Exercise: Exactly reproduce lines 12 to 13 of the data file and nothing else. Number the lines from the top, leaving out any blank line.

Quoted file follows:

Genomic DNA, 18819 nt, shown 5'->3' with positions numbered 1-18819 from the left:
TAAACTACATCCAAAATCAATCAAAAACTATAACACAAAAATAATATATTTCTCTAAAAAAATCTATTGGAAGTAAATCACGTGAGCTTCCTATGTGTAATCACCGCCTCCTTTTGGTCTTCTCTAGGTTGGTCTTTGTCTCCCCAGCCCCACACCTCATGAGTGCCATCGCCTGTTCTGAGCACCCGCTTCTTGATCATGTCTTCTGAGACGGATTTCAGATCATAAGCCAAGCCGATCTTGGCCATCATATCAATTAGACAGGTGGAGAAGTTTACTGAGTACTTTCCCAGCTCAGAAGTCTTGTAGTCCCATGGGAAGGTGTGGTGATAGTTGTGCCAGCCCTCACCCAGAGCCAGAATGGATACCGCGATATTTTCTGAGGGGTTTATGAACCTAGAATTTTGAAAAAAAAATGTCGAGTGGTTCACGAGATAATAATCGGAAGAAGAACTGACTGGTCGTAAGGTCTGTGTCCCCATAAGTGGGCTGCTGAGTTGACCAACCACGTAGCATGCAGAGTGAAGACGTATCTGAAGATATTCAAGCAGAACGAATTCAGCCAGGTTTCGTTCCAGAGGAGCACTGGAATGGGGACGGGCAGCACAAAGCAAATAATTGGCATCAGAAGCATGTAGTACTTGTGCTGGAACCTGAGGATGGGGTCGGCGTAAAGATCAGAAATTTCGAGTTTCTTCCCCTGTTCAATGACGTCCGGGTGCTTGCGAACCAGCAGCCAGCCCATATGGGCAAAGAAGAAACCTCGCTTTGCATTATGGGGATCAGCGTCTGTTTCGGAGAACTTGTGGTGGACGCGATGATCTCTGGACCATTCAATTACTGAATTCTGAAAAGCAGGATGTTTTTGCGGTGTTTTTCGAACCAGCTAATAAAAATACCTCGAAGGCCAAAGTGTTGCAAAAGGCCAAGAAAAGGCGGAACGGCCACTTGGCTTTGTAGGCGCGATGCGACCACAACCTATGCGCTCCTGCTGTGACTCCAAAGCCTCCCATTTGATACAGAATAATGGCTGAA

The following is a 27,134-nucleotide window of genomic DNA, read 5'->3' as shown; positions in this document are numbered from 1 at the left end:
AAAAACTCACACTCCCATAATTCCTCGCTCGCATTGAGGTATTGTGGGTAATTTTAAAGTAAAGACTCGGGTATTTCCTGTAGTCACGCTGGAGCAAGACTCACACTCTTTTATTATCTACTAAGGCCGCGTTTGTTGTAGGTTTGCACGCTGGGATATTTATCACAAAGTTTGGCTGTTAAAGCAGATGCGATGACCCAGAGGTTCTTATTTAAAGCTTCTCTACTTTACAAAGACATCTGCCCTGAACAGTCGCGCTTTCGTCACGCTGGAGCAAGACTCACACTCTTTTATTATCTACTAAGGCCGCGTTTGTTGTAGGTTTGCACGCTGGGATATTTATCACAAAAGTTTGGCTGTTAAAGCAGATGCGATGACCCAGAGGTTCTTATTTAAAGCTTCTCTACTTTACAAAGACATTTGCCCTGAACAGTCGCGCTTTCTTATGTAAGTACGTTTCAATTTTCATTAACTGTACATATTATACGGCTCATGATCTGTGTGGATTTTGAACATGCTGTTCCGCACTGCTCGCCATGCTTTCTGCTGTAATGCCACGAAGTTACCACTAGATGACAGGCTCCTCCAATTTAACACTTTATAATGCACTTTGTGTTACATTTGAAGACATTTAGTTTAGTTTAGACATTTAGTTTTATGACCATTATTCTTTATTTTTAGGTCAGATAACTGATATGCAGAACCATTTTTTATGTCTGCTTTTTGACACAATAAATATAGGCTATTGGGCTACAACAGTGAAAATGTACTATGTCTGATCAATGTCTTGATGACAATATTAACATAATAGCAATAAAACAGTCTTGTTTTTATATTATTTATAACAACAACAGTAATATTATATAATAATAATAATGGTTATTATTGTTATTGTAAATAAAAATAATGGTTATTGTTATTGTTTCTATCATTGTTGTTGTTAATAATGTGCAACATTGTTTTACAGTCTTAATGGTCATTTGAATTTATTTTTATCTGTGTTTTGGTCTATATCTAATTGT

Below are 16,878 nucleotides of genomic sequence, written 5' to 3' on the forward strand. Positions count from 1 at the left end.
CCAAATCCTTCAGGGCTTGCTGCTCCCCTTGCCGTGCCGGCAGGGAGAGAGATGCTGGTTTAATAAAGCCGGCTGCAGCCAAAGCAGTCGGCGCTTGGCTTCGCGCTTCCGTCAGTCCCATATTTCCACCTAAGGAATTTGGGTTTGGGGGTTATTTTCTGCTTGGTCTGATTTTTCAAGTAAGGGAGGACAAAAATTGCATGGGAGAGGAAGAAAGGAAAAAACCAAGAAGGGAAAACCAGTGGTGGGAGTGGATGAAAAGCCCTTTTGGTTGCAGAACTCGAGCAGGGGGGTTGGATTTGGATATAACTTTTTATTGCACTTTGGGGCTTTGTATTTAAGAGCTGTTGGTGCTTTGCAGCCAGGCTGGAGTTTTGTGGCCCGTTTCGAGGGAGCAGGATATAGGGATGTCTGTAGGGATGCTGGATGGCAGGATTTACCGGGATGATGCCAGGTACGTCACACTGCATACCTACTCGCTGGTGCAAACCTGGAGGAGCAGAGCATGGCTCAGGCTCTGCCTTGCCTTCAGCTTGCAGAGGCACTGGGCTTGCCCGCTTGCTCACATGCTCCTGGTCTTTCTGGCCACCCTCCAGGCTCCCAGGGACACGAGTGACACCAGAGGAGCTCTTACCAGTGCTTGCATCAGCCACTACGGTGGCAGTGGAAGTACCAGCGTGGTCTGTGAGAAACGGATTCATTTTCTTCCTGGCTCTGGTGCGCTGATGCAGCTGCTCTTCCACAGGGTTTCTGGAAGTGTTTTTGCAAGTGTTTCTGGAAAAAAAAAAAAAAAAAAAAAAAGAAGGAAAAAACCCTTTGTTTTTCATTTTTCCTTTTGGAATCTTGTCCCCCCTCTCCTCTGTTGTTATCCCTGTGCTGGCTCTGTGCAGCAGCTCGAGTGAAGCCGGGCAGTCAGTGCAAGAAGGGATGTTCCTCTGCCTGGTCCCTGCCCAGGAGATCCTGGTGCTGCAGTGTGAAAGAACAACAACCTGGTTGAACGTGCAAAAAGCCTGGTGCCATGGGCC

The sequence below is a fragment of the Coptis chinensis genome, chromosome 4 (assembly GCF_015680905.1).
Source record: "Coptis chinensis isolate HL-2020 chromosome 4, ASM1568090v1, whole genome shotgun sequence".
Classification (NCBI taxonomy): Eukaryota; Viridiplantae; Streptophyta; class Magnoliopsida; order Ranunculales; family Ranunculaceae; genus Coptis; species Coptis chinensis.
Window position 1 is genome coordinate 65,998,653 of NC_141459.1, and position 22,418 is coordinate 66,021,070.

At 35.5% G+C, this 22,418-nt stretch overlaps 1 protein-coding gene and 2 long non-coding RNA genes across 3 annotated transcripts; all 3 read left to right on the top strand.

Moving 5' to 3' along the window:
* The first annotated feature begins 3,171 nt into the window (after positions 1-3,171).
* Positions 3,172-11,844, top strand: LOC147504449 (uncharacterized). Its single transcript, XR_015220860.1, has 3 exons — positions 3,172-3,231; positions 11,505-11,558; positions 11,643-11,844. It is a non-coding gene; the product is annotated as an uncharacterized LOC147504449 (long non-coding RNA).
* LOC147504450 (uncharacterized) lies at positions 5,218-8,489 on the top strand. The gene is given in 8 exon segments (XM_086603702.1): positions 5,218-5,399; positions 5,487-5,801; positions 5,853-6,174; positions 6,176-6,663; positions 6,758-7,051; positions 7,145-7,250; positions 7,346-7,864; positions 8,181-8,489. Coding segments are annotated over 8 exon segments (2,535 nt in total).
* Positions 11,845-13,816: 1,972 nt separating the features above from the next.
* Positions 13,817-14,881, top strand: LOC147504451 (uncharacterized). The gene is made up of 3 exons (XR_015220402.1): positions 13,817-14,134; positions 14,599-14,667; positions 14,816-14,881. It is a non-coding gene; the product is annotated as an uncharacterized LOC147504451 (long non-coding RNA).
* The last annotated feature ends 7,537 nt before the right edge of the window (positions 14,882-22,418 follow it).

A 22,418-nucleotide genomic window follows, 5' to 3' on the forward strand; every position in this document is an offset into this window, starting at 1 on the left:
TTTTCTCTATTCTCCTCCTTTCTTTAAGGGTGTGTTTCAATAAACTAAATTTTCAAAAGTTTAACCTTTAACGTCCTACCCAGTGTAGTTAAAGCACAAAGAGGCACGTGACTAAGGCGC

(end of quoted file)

Moving 5' to 3' along the window:
* The first annotated feature begins 3,171 nt into the window (after positions 1-3,171).